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About Adrienne Young & Little Sadie
To Adrienne Young, its everyday choices – not grand gestures – that add up to a virtuous life, and shes crafted her sophomore album around that concept.
Fusing past and present in her pop-inflected old time music, Young applies a worldly compassion, a poets pen and a spirit of independence and self-reliance to The Art of Virtue out June 28 on her own Addiebelle Records (distributed by Virtual Label / Ryko).
Inspired in part by Ben Franklins Thirteen Virtues (justice, frugality and humility, to name three) and stories from an older and perhaps wiser America, Young expands upon the themes of cultivation and stewardship so beautifully asserted on her acclaimed debut Plow to the End of the Row. With Virtue, Young makes a statement both personal and universal, both idealistic and constructive.
The theme came to Young as she pondered the outcome of last falls presidential campaign and how moral virtues were leveraged during the election.
There seems to be a growing passion collectively and individually – to understand the foundation of our American culture and how weve turned from that, states Young. Personally, it steered me back toward a time when our country was rooted in agrarian ideals and words were powerful enough to begin a new world. Ben Franklin had such a practical approach toward nurturing virtue, the first point being nobodys perfect.
Art of Virtue – most of which she wrote or co-wrote – was produced by Young with able assistance from long-time collaborator Will Kimbrough and acoustic recording genius Gary Paczosa. Besides Youngs accomplished songwriting, the 15 tracks include old-time fiddle tunes reimagined for a new day, the gospel standard Farther Along, and the Grateful Deads classic anthem of renewal Brokedown Palace. The message is consistent: every choice we make, from the food we buy to the channels we watch to the history we do or dont preserve, has consequences. Our standards can be higher, she says, despite the many forces that seem to corrode them. Few songwriters can negotiate this terrain with ease and assurance, but Young is one who can.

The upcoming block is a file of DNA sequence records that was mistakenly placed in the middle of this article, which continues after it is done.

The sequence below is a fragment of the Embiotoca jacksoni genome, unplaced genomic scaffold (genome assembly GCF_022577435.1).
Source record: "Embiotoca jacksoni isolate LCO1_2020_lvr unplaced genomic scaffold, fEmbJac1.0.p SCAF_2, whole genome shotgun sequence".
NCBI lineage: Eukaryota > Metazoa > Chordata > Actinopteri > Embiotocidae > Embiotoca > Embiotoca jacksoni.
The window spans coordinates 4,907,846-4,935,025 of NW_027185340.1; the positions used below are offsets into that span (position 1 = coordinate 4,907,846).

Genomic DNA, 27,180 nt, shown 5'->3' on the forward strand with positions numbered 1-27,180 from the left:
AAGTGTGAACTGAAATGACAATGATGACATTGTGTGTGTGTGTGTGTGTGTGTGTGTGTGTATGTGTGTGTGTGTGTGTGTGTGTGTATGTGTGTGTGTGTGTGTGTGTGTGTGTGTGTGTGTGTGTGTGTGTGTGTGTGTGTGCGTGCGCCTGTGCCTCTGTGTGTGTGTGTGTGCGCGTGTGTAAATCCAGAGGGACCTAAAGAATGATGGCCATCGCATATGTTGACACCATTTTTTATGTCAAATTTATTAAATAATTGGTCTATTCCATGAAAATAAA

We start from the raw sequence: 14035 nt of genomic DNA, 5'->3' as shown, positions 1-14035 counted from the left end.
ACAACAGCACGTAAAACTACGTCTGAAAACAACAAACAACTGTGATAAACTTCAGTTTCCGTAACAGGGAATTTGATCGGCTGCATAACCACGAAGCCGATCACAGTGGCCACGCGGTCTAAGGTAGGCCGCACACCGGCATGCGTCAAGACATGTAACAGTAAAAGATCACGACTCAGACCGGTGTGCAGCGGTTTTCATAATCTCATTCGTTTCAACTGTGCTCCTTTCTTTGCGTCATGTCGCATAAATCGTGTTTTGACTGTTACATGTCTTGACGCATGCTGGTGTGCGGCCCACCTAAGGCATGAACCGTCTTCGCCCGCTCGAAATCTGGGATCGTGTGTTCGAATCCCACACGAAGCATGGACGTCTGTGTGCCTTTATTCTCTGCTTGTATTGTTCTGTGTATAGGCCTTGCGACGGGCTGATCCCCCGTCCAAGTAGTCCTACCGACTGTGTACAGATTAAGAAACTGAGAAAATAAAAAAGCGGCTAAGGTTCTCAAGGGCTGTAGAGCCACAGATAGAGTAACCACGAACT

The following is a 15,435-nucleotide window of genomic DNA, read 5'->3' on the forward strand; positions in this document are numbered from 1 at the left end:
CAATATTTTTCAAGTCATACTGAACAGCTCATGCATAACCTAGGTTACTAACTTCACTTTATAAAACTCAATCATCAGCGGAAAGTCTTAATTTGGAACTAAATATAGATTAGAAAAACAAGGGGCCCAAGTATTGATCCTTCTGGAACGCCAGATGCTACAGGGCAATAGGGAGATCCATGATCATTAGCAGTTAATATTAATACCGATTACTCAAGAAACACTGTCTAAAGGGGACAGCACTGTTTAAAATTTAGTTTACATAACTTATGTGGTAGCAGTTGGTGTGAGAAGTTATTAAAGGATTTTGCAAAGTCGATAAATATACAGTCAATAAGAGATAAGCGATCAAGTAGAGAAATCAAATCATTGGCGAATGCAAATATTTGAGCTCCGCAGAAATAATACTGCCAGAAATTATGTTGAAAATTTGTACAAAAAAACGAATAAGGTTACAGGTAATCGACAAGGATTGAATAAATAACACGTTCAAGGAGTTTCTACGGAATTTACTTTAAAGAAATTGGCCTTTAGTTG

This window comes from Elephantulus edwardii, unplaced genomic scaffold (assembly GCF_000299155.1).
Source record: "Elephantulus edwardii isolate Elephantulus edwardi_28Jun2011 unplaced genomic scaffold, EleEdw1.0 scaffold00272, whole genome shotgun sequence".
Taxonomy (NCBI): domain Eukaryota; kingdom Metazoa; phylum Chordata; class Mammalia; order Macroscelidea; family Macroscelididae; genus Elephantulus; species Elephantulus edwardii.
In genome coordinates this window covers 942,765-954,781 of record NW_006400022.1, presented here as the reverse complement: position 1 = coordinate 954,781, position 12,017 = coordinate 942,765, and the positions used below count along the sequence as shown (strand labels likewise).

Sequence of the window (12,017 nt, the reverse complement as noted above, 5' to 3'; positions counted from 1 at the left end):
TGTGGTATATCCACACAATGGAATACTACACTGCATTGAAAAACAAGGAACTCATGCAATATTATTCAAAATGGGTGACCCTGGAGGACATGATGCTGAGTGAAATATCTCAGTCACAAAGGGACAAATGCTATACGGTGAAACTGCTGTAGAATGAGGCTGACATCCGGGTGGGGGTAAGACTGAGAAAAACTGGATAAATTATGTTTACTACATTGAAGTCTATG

Its a big concept but Young says it starts with tending your own garden, which she takes literally. Young endorses and promotes the FoodRoutes Network, an organization which helps people find fresh food from local farmers in their area.
On the CD, she urges listeners to Vote with your dollar for food democracy…eating is a political, agricultural and moral act. The land is in Youngs blood. Shes a seventh generation Floridian whose ancestors helped establish agriculture in the state, the nations second largest producer of fresh vegetables. But the family land had been developed by the time she grew up.
I was shaped precisely because I didnt grow up on a farm, Young said. I grew up in a house my grandfather built, on land that had been a farm two generations ago but now was partly a four-lane highway.
I really felt as a young person a large part of my soul was unfulfilled because I didnt have that connection with nature that was so bred into me.
Working on a Gainesville farm, Young started making other connections – between eating pesticide-free foods and good health; buying from family farmers and strengthening communities; and buying locally and conserving on gasoline and transportation costs.
People think growing your own food is some enormous challenge. If you devoted a total of 24 hours to tilling, planting and creating a garden you could feed your family through the season, Young said. Its those small efforts that make the difference.
With The Art of Virtue, its a message Young now applies to the cultivation of the self.
This time, its about inner seeds – personal seeds, she said.